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The Alteryx Gallery is full of interesting and useful Macros which provide 'out of the box' solutions to a lot of use cases! With well over a 1000 macros available which ones do you find most useful?
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The key component of any batch macro , the Control Parameter Tool is the gear that keeps things moving. Using the  input , the control parameter accepts a field of values that will be used within the batch macro to reconfigure and rerun the macro for each of the standard input records - unless using the GroupBy feature that matches certain control parameters to buckets of records to be batched through the macro together. Adding this interface tool to any macro will upgrade it to a batch macro and will give you the ability to loop through macro configurations for added customizability. While one of the more sophisticated solutions you can build into your workflows, there are few problems you can’t solve with a batch macro:
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There’s a lot going on in the world of analytics. Endless data stores and insight are at the other end of an internet connection and, as analysts, we’re always in on the action. Being in the thick of the fray with data whizzing by at lightning speeds, being equipped with the right tools is a must. Like you, Alteryx also likes to live dangerously, and we’re always ready for action.
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Fact: workflows are the best. Look it up. They’re all about getting things done and, with hundreds of tools and the ability to integrate external processes , there’s no shortage of things you can get done. We know that there are some areas of analytics that require a little extra firepower, however, and that’s why you can leverage your workflows in apps and macros for added functionality.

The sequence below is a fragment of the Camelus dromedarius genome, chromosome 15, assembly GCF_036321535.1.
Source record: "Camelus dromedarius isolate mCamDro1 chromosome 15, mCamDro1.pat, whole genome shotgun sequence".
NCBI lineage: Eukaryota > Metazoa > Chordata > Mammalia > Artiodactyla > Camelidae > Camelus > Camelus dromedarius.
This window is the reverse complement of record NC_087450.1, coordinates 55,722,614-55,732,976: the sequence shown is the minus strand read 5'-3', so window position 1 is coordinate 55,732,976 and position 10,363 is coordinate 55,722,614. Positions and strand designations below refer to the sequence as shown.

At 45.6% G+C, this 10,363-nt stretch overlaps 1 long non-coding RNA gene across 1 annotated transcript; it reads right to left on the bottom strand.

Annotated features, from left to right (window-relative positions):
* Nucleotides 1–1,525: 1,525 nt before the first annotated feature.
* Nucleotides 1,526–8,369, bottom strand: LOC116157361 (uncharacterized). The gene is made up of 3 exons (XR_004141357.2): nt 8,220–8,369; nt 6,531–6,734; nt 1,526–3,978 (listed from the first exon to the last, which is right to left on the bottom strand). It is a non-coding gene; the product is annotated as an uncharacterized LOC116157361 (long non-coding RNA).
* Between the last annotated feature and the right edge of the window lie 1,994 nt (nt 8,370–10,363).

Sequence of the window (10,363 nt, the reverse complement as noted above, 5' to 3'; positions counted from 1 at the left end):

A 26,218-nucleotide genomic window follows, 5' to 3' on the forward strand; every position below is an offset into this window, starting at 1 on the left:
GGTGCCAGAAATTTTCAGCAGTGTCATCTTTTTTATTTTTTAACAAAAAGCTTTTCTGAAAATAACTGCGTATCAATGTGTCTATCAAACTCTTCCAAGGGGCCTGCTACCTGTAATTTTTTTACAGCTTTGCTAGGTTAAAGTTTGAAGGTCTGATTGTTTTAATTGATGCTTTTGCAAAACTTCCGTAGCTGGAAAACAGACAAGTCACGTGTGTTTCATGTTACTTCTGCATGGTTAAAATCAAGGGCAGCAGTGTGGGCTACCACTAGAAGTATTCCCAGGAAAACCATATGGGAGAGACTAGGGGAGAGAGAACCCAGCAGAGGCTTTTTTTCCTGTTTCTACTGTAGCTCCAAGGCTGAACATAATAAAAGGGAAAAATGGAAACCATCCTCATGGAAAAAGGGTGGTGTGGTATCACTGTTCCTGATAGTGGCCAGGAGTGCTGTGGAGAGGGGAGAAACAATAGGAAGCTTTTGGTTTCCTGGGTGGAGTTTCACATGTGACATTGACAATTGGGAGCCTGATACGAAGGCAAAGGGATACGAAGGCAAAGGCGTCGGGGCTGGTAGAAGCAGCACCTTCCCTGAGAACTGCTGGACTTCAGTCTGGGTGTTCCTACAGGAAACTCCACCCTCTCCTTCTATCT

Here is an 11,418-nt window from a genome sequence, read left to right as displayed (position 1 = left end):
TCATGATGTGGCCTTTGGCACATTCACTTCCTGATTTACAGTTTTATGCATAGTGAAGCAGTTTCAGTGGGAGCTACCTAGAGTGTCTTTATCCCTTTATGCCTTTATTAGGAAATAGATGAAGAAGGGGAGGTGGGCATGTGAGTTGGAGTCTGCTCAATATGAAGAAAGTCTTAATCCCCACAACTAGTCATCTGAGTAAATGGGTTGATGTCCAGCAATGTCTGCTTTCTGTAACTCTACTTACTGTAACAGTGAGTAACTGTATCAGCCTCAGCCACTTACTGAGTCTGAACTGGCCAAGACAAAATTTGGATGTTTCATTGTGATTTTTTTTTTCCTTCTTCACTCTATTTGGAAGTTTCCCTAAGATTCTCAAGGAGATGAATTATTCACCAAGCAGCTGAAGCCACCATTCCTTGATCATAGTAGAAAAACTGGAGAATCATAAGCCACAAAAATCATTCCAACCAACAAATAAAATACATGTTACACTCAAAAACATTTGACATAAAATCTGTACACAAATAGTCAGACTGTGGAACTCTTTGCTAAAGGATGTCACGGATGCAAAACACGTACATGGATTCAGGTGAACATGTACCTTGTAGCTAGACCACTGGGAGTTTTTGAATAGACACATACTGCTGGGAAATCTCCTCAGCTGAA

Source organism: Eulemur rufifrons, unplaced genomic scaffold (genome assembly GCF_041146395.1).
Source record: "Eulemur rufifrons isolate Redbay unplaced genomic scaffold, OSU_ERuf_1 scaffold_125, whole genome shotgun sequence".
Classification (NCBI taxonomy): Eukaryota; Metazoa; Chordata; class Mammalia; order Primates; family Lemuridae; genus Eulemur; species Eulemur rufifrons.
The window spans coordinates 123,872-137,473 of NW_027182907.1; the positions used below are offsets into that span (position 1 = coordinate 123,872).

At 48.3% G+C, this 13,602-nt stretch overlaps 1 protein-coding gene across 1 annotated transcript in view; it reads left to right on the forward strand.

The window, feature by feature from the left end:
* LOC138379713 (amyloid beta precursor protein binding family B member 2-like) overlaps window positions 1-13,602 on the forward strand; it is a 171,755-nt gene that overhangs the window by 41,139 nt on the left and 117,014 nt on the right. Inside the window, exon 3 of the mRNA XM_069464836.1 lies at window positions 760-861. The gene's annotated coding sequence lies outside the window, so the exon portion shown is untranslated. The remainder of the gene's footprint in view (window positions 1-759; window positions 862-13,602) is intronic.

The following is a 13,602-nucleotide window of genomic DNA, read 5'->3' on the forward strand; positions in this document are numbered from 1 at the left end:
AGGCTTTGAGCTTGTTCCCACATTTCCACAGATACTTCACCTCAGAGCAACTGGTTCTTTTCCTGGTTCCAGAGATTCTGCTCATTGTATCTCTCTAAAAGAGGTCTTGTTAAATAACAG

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Have you ever used the Allocate tools and received back some strange looking variable names? You're not alone! The Allocate Rename Fields Macro will allow you to rename your fields into readable variables.   The macro can be downloaded here. Note: This will navigate you to the Alteryx Gallery. Select "Download & Install the Allocate Rename Fields Macro" and follow the prompts to install.   USING THE TOOL   The Allocate tools allow users to enrich their workflows with third party data provided from Experian and the US Census. This data contains demographic and household information by geography. Allocate tools can be found under the “Demographic Analysis” tab in the Alteryx toolbar; they include the Allocate Input, Allocate Append, Allocate Report, and Allocate Metainfo.   Allocate Input and Allocate Append tools allow users to select variables to display by geography. Once configured, the fields returned look something like this:       Add the Allocate Rename macro after the Allocate Input/Append. In the Configuration window, select the Dataset that you are pulling from. Press Run for the magic!       Voila! Your field names are now human-readable.      What if my company blocks access to downloading new tools/macros from the Gallery? In the case that you cannot download this macro, you can use Alteryx to dynamically rename the field names. See is it possible to get the variable name I see in the Allocate tool?